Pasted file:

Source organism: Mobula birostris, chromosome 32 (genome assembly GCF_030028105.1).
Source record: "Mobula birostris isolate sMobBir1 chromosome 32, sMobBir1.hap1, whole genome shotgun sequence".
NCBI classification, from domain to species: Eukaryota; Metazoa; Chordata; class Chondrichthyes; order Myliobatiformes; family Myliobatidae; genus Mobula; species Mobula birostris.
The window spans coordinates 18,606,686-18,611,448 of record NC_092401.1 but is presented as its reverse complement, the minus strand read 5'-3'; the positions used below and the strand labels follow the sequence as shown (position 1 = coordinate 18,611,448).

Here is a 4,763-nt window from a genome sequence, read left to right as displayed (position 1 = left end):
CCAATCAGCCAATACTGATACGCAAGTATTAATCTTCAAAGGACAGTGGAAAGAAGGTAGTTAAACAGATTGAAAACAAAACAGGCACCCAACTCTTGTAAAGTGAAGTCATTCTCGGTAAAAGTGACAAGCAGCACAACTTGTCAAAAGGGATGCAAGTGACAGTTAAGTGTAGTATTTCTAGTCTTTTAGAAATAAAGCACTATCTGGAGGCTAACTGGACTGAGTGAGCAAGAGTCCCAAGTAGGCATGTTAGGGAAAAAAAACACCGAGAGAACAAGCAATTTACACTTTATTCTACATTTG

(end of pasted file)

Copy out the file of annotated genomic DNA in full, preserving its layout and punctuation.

Source organism: Mobula birostris, chromosome 32 (genome assembly GCF_030028105.1).
Source record: "Mobula birostris isolate sMobBir1 chromosome 32, sMobBir1.hap1, whole genome shotgun sequence".
NCBI classification, from domain to species: Eukaryota; Metazoa; Chordata; class Chondrichthyes; order Myliobatiformes; family Myliobatidae; genus Mobula; species Mobula birostris.
The window spans coordinates 18,606,686-18,611,448 of record NC_092401.1 but is presented as its reverse complement, the minus strand read 5'-3'; the positions used below and the strand labels follow the sequence as shown (position 1 = coordinate 18,611,448).

Here is a 4,763-nt window from a genome sequence, read left to right as displayed (position 1 = left end):
CCAATCAGCCAATACTGATACGCAAGTATTAATCTTCAAAGGACAGTGGAAAGAAGGTAGTTAAACAGATTGAAAACAAAACAGGCACCCAACTCTTGTAAAGTGAAGTCATTCTCGGTAAAAGTGACAAGCAGCACAACTTGTCAAAAGGGATGCAAGTGACAGTTAAGTGTAGTATTTCTAGTCTTTTAGAAATAAAGCACTATCTGGAGGCTAACTGGACTGAGTGAGCAAGAGTCCCAAGTAGGCATGTTAGGGAAAAAAAACACCGAGAGAACAAGCAATTTACACTTTATTCTACATTTG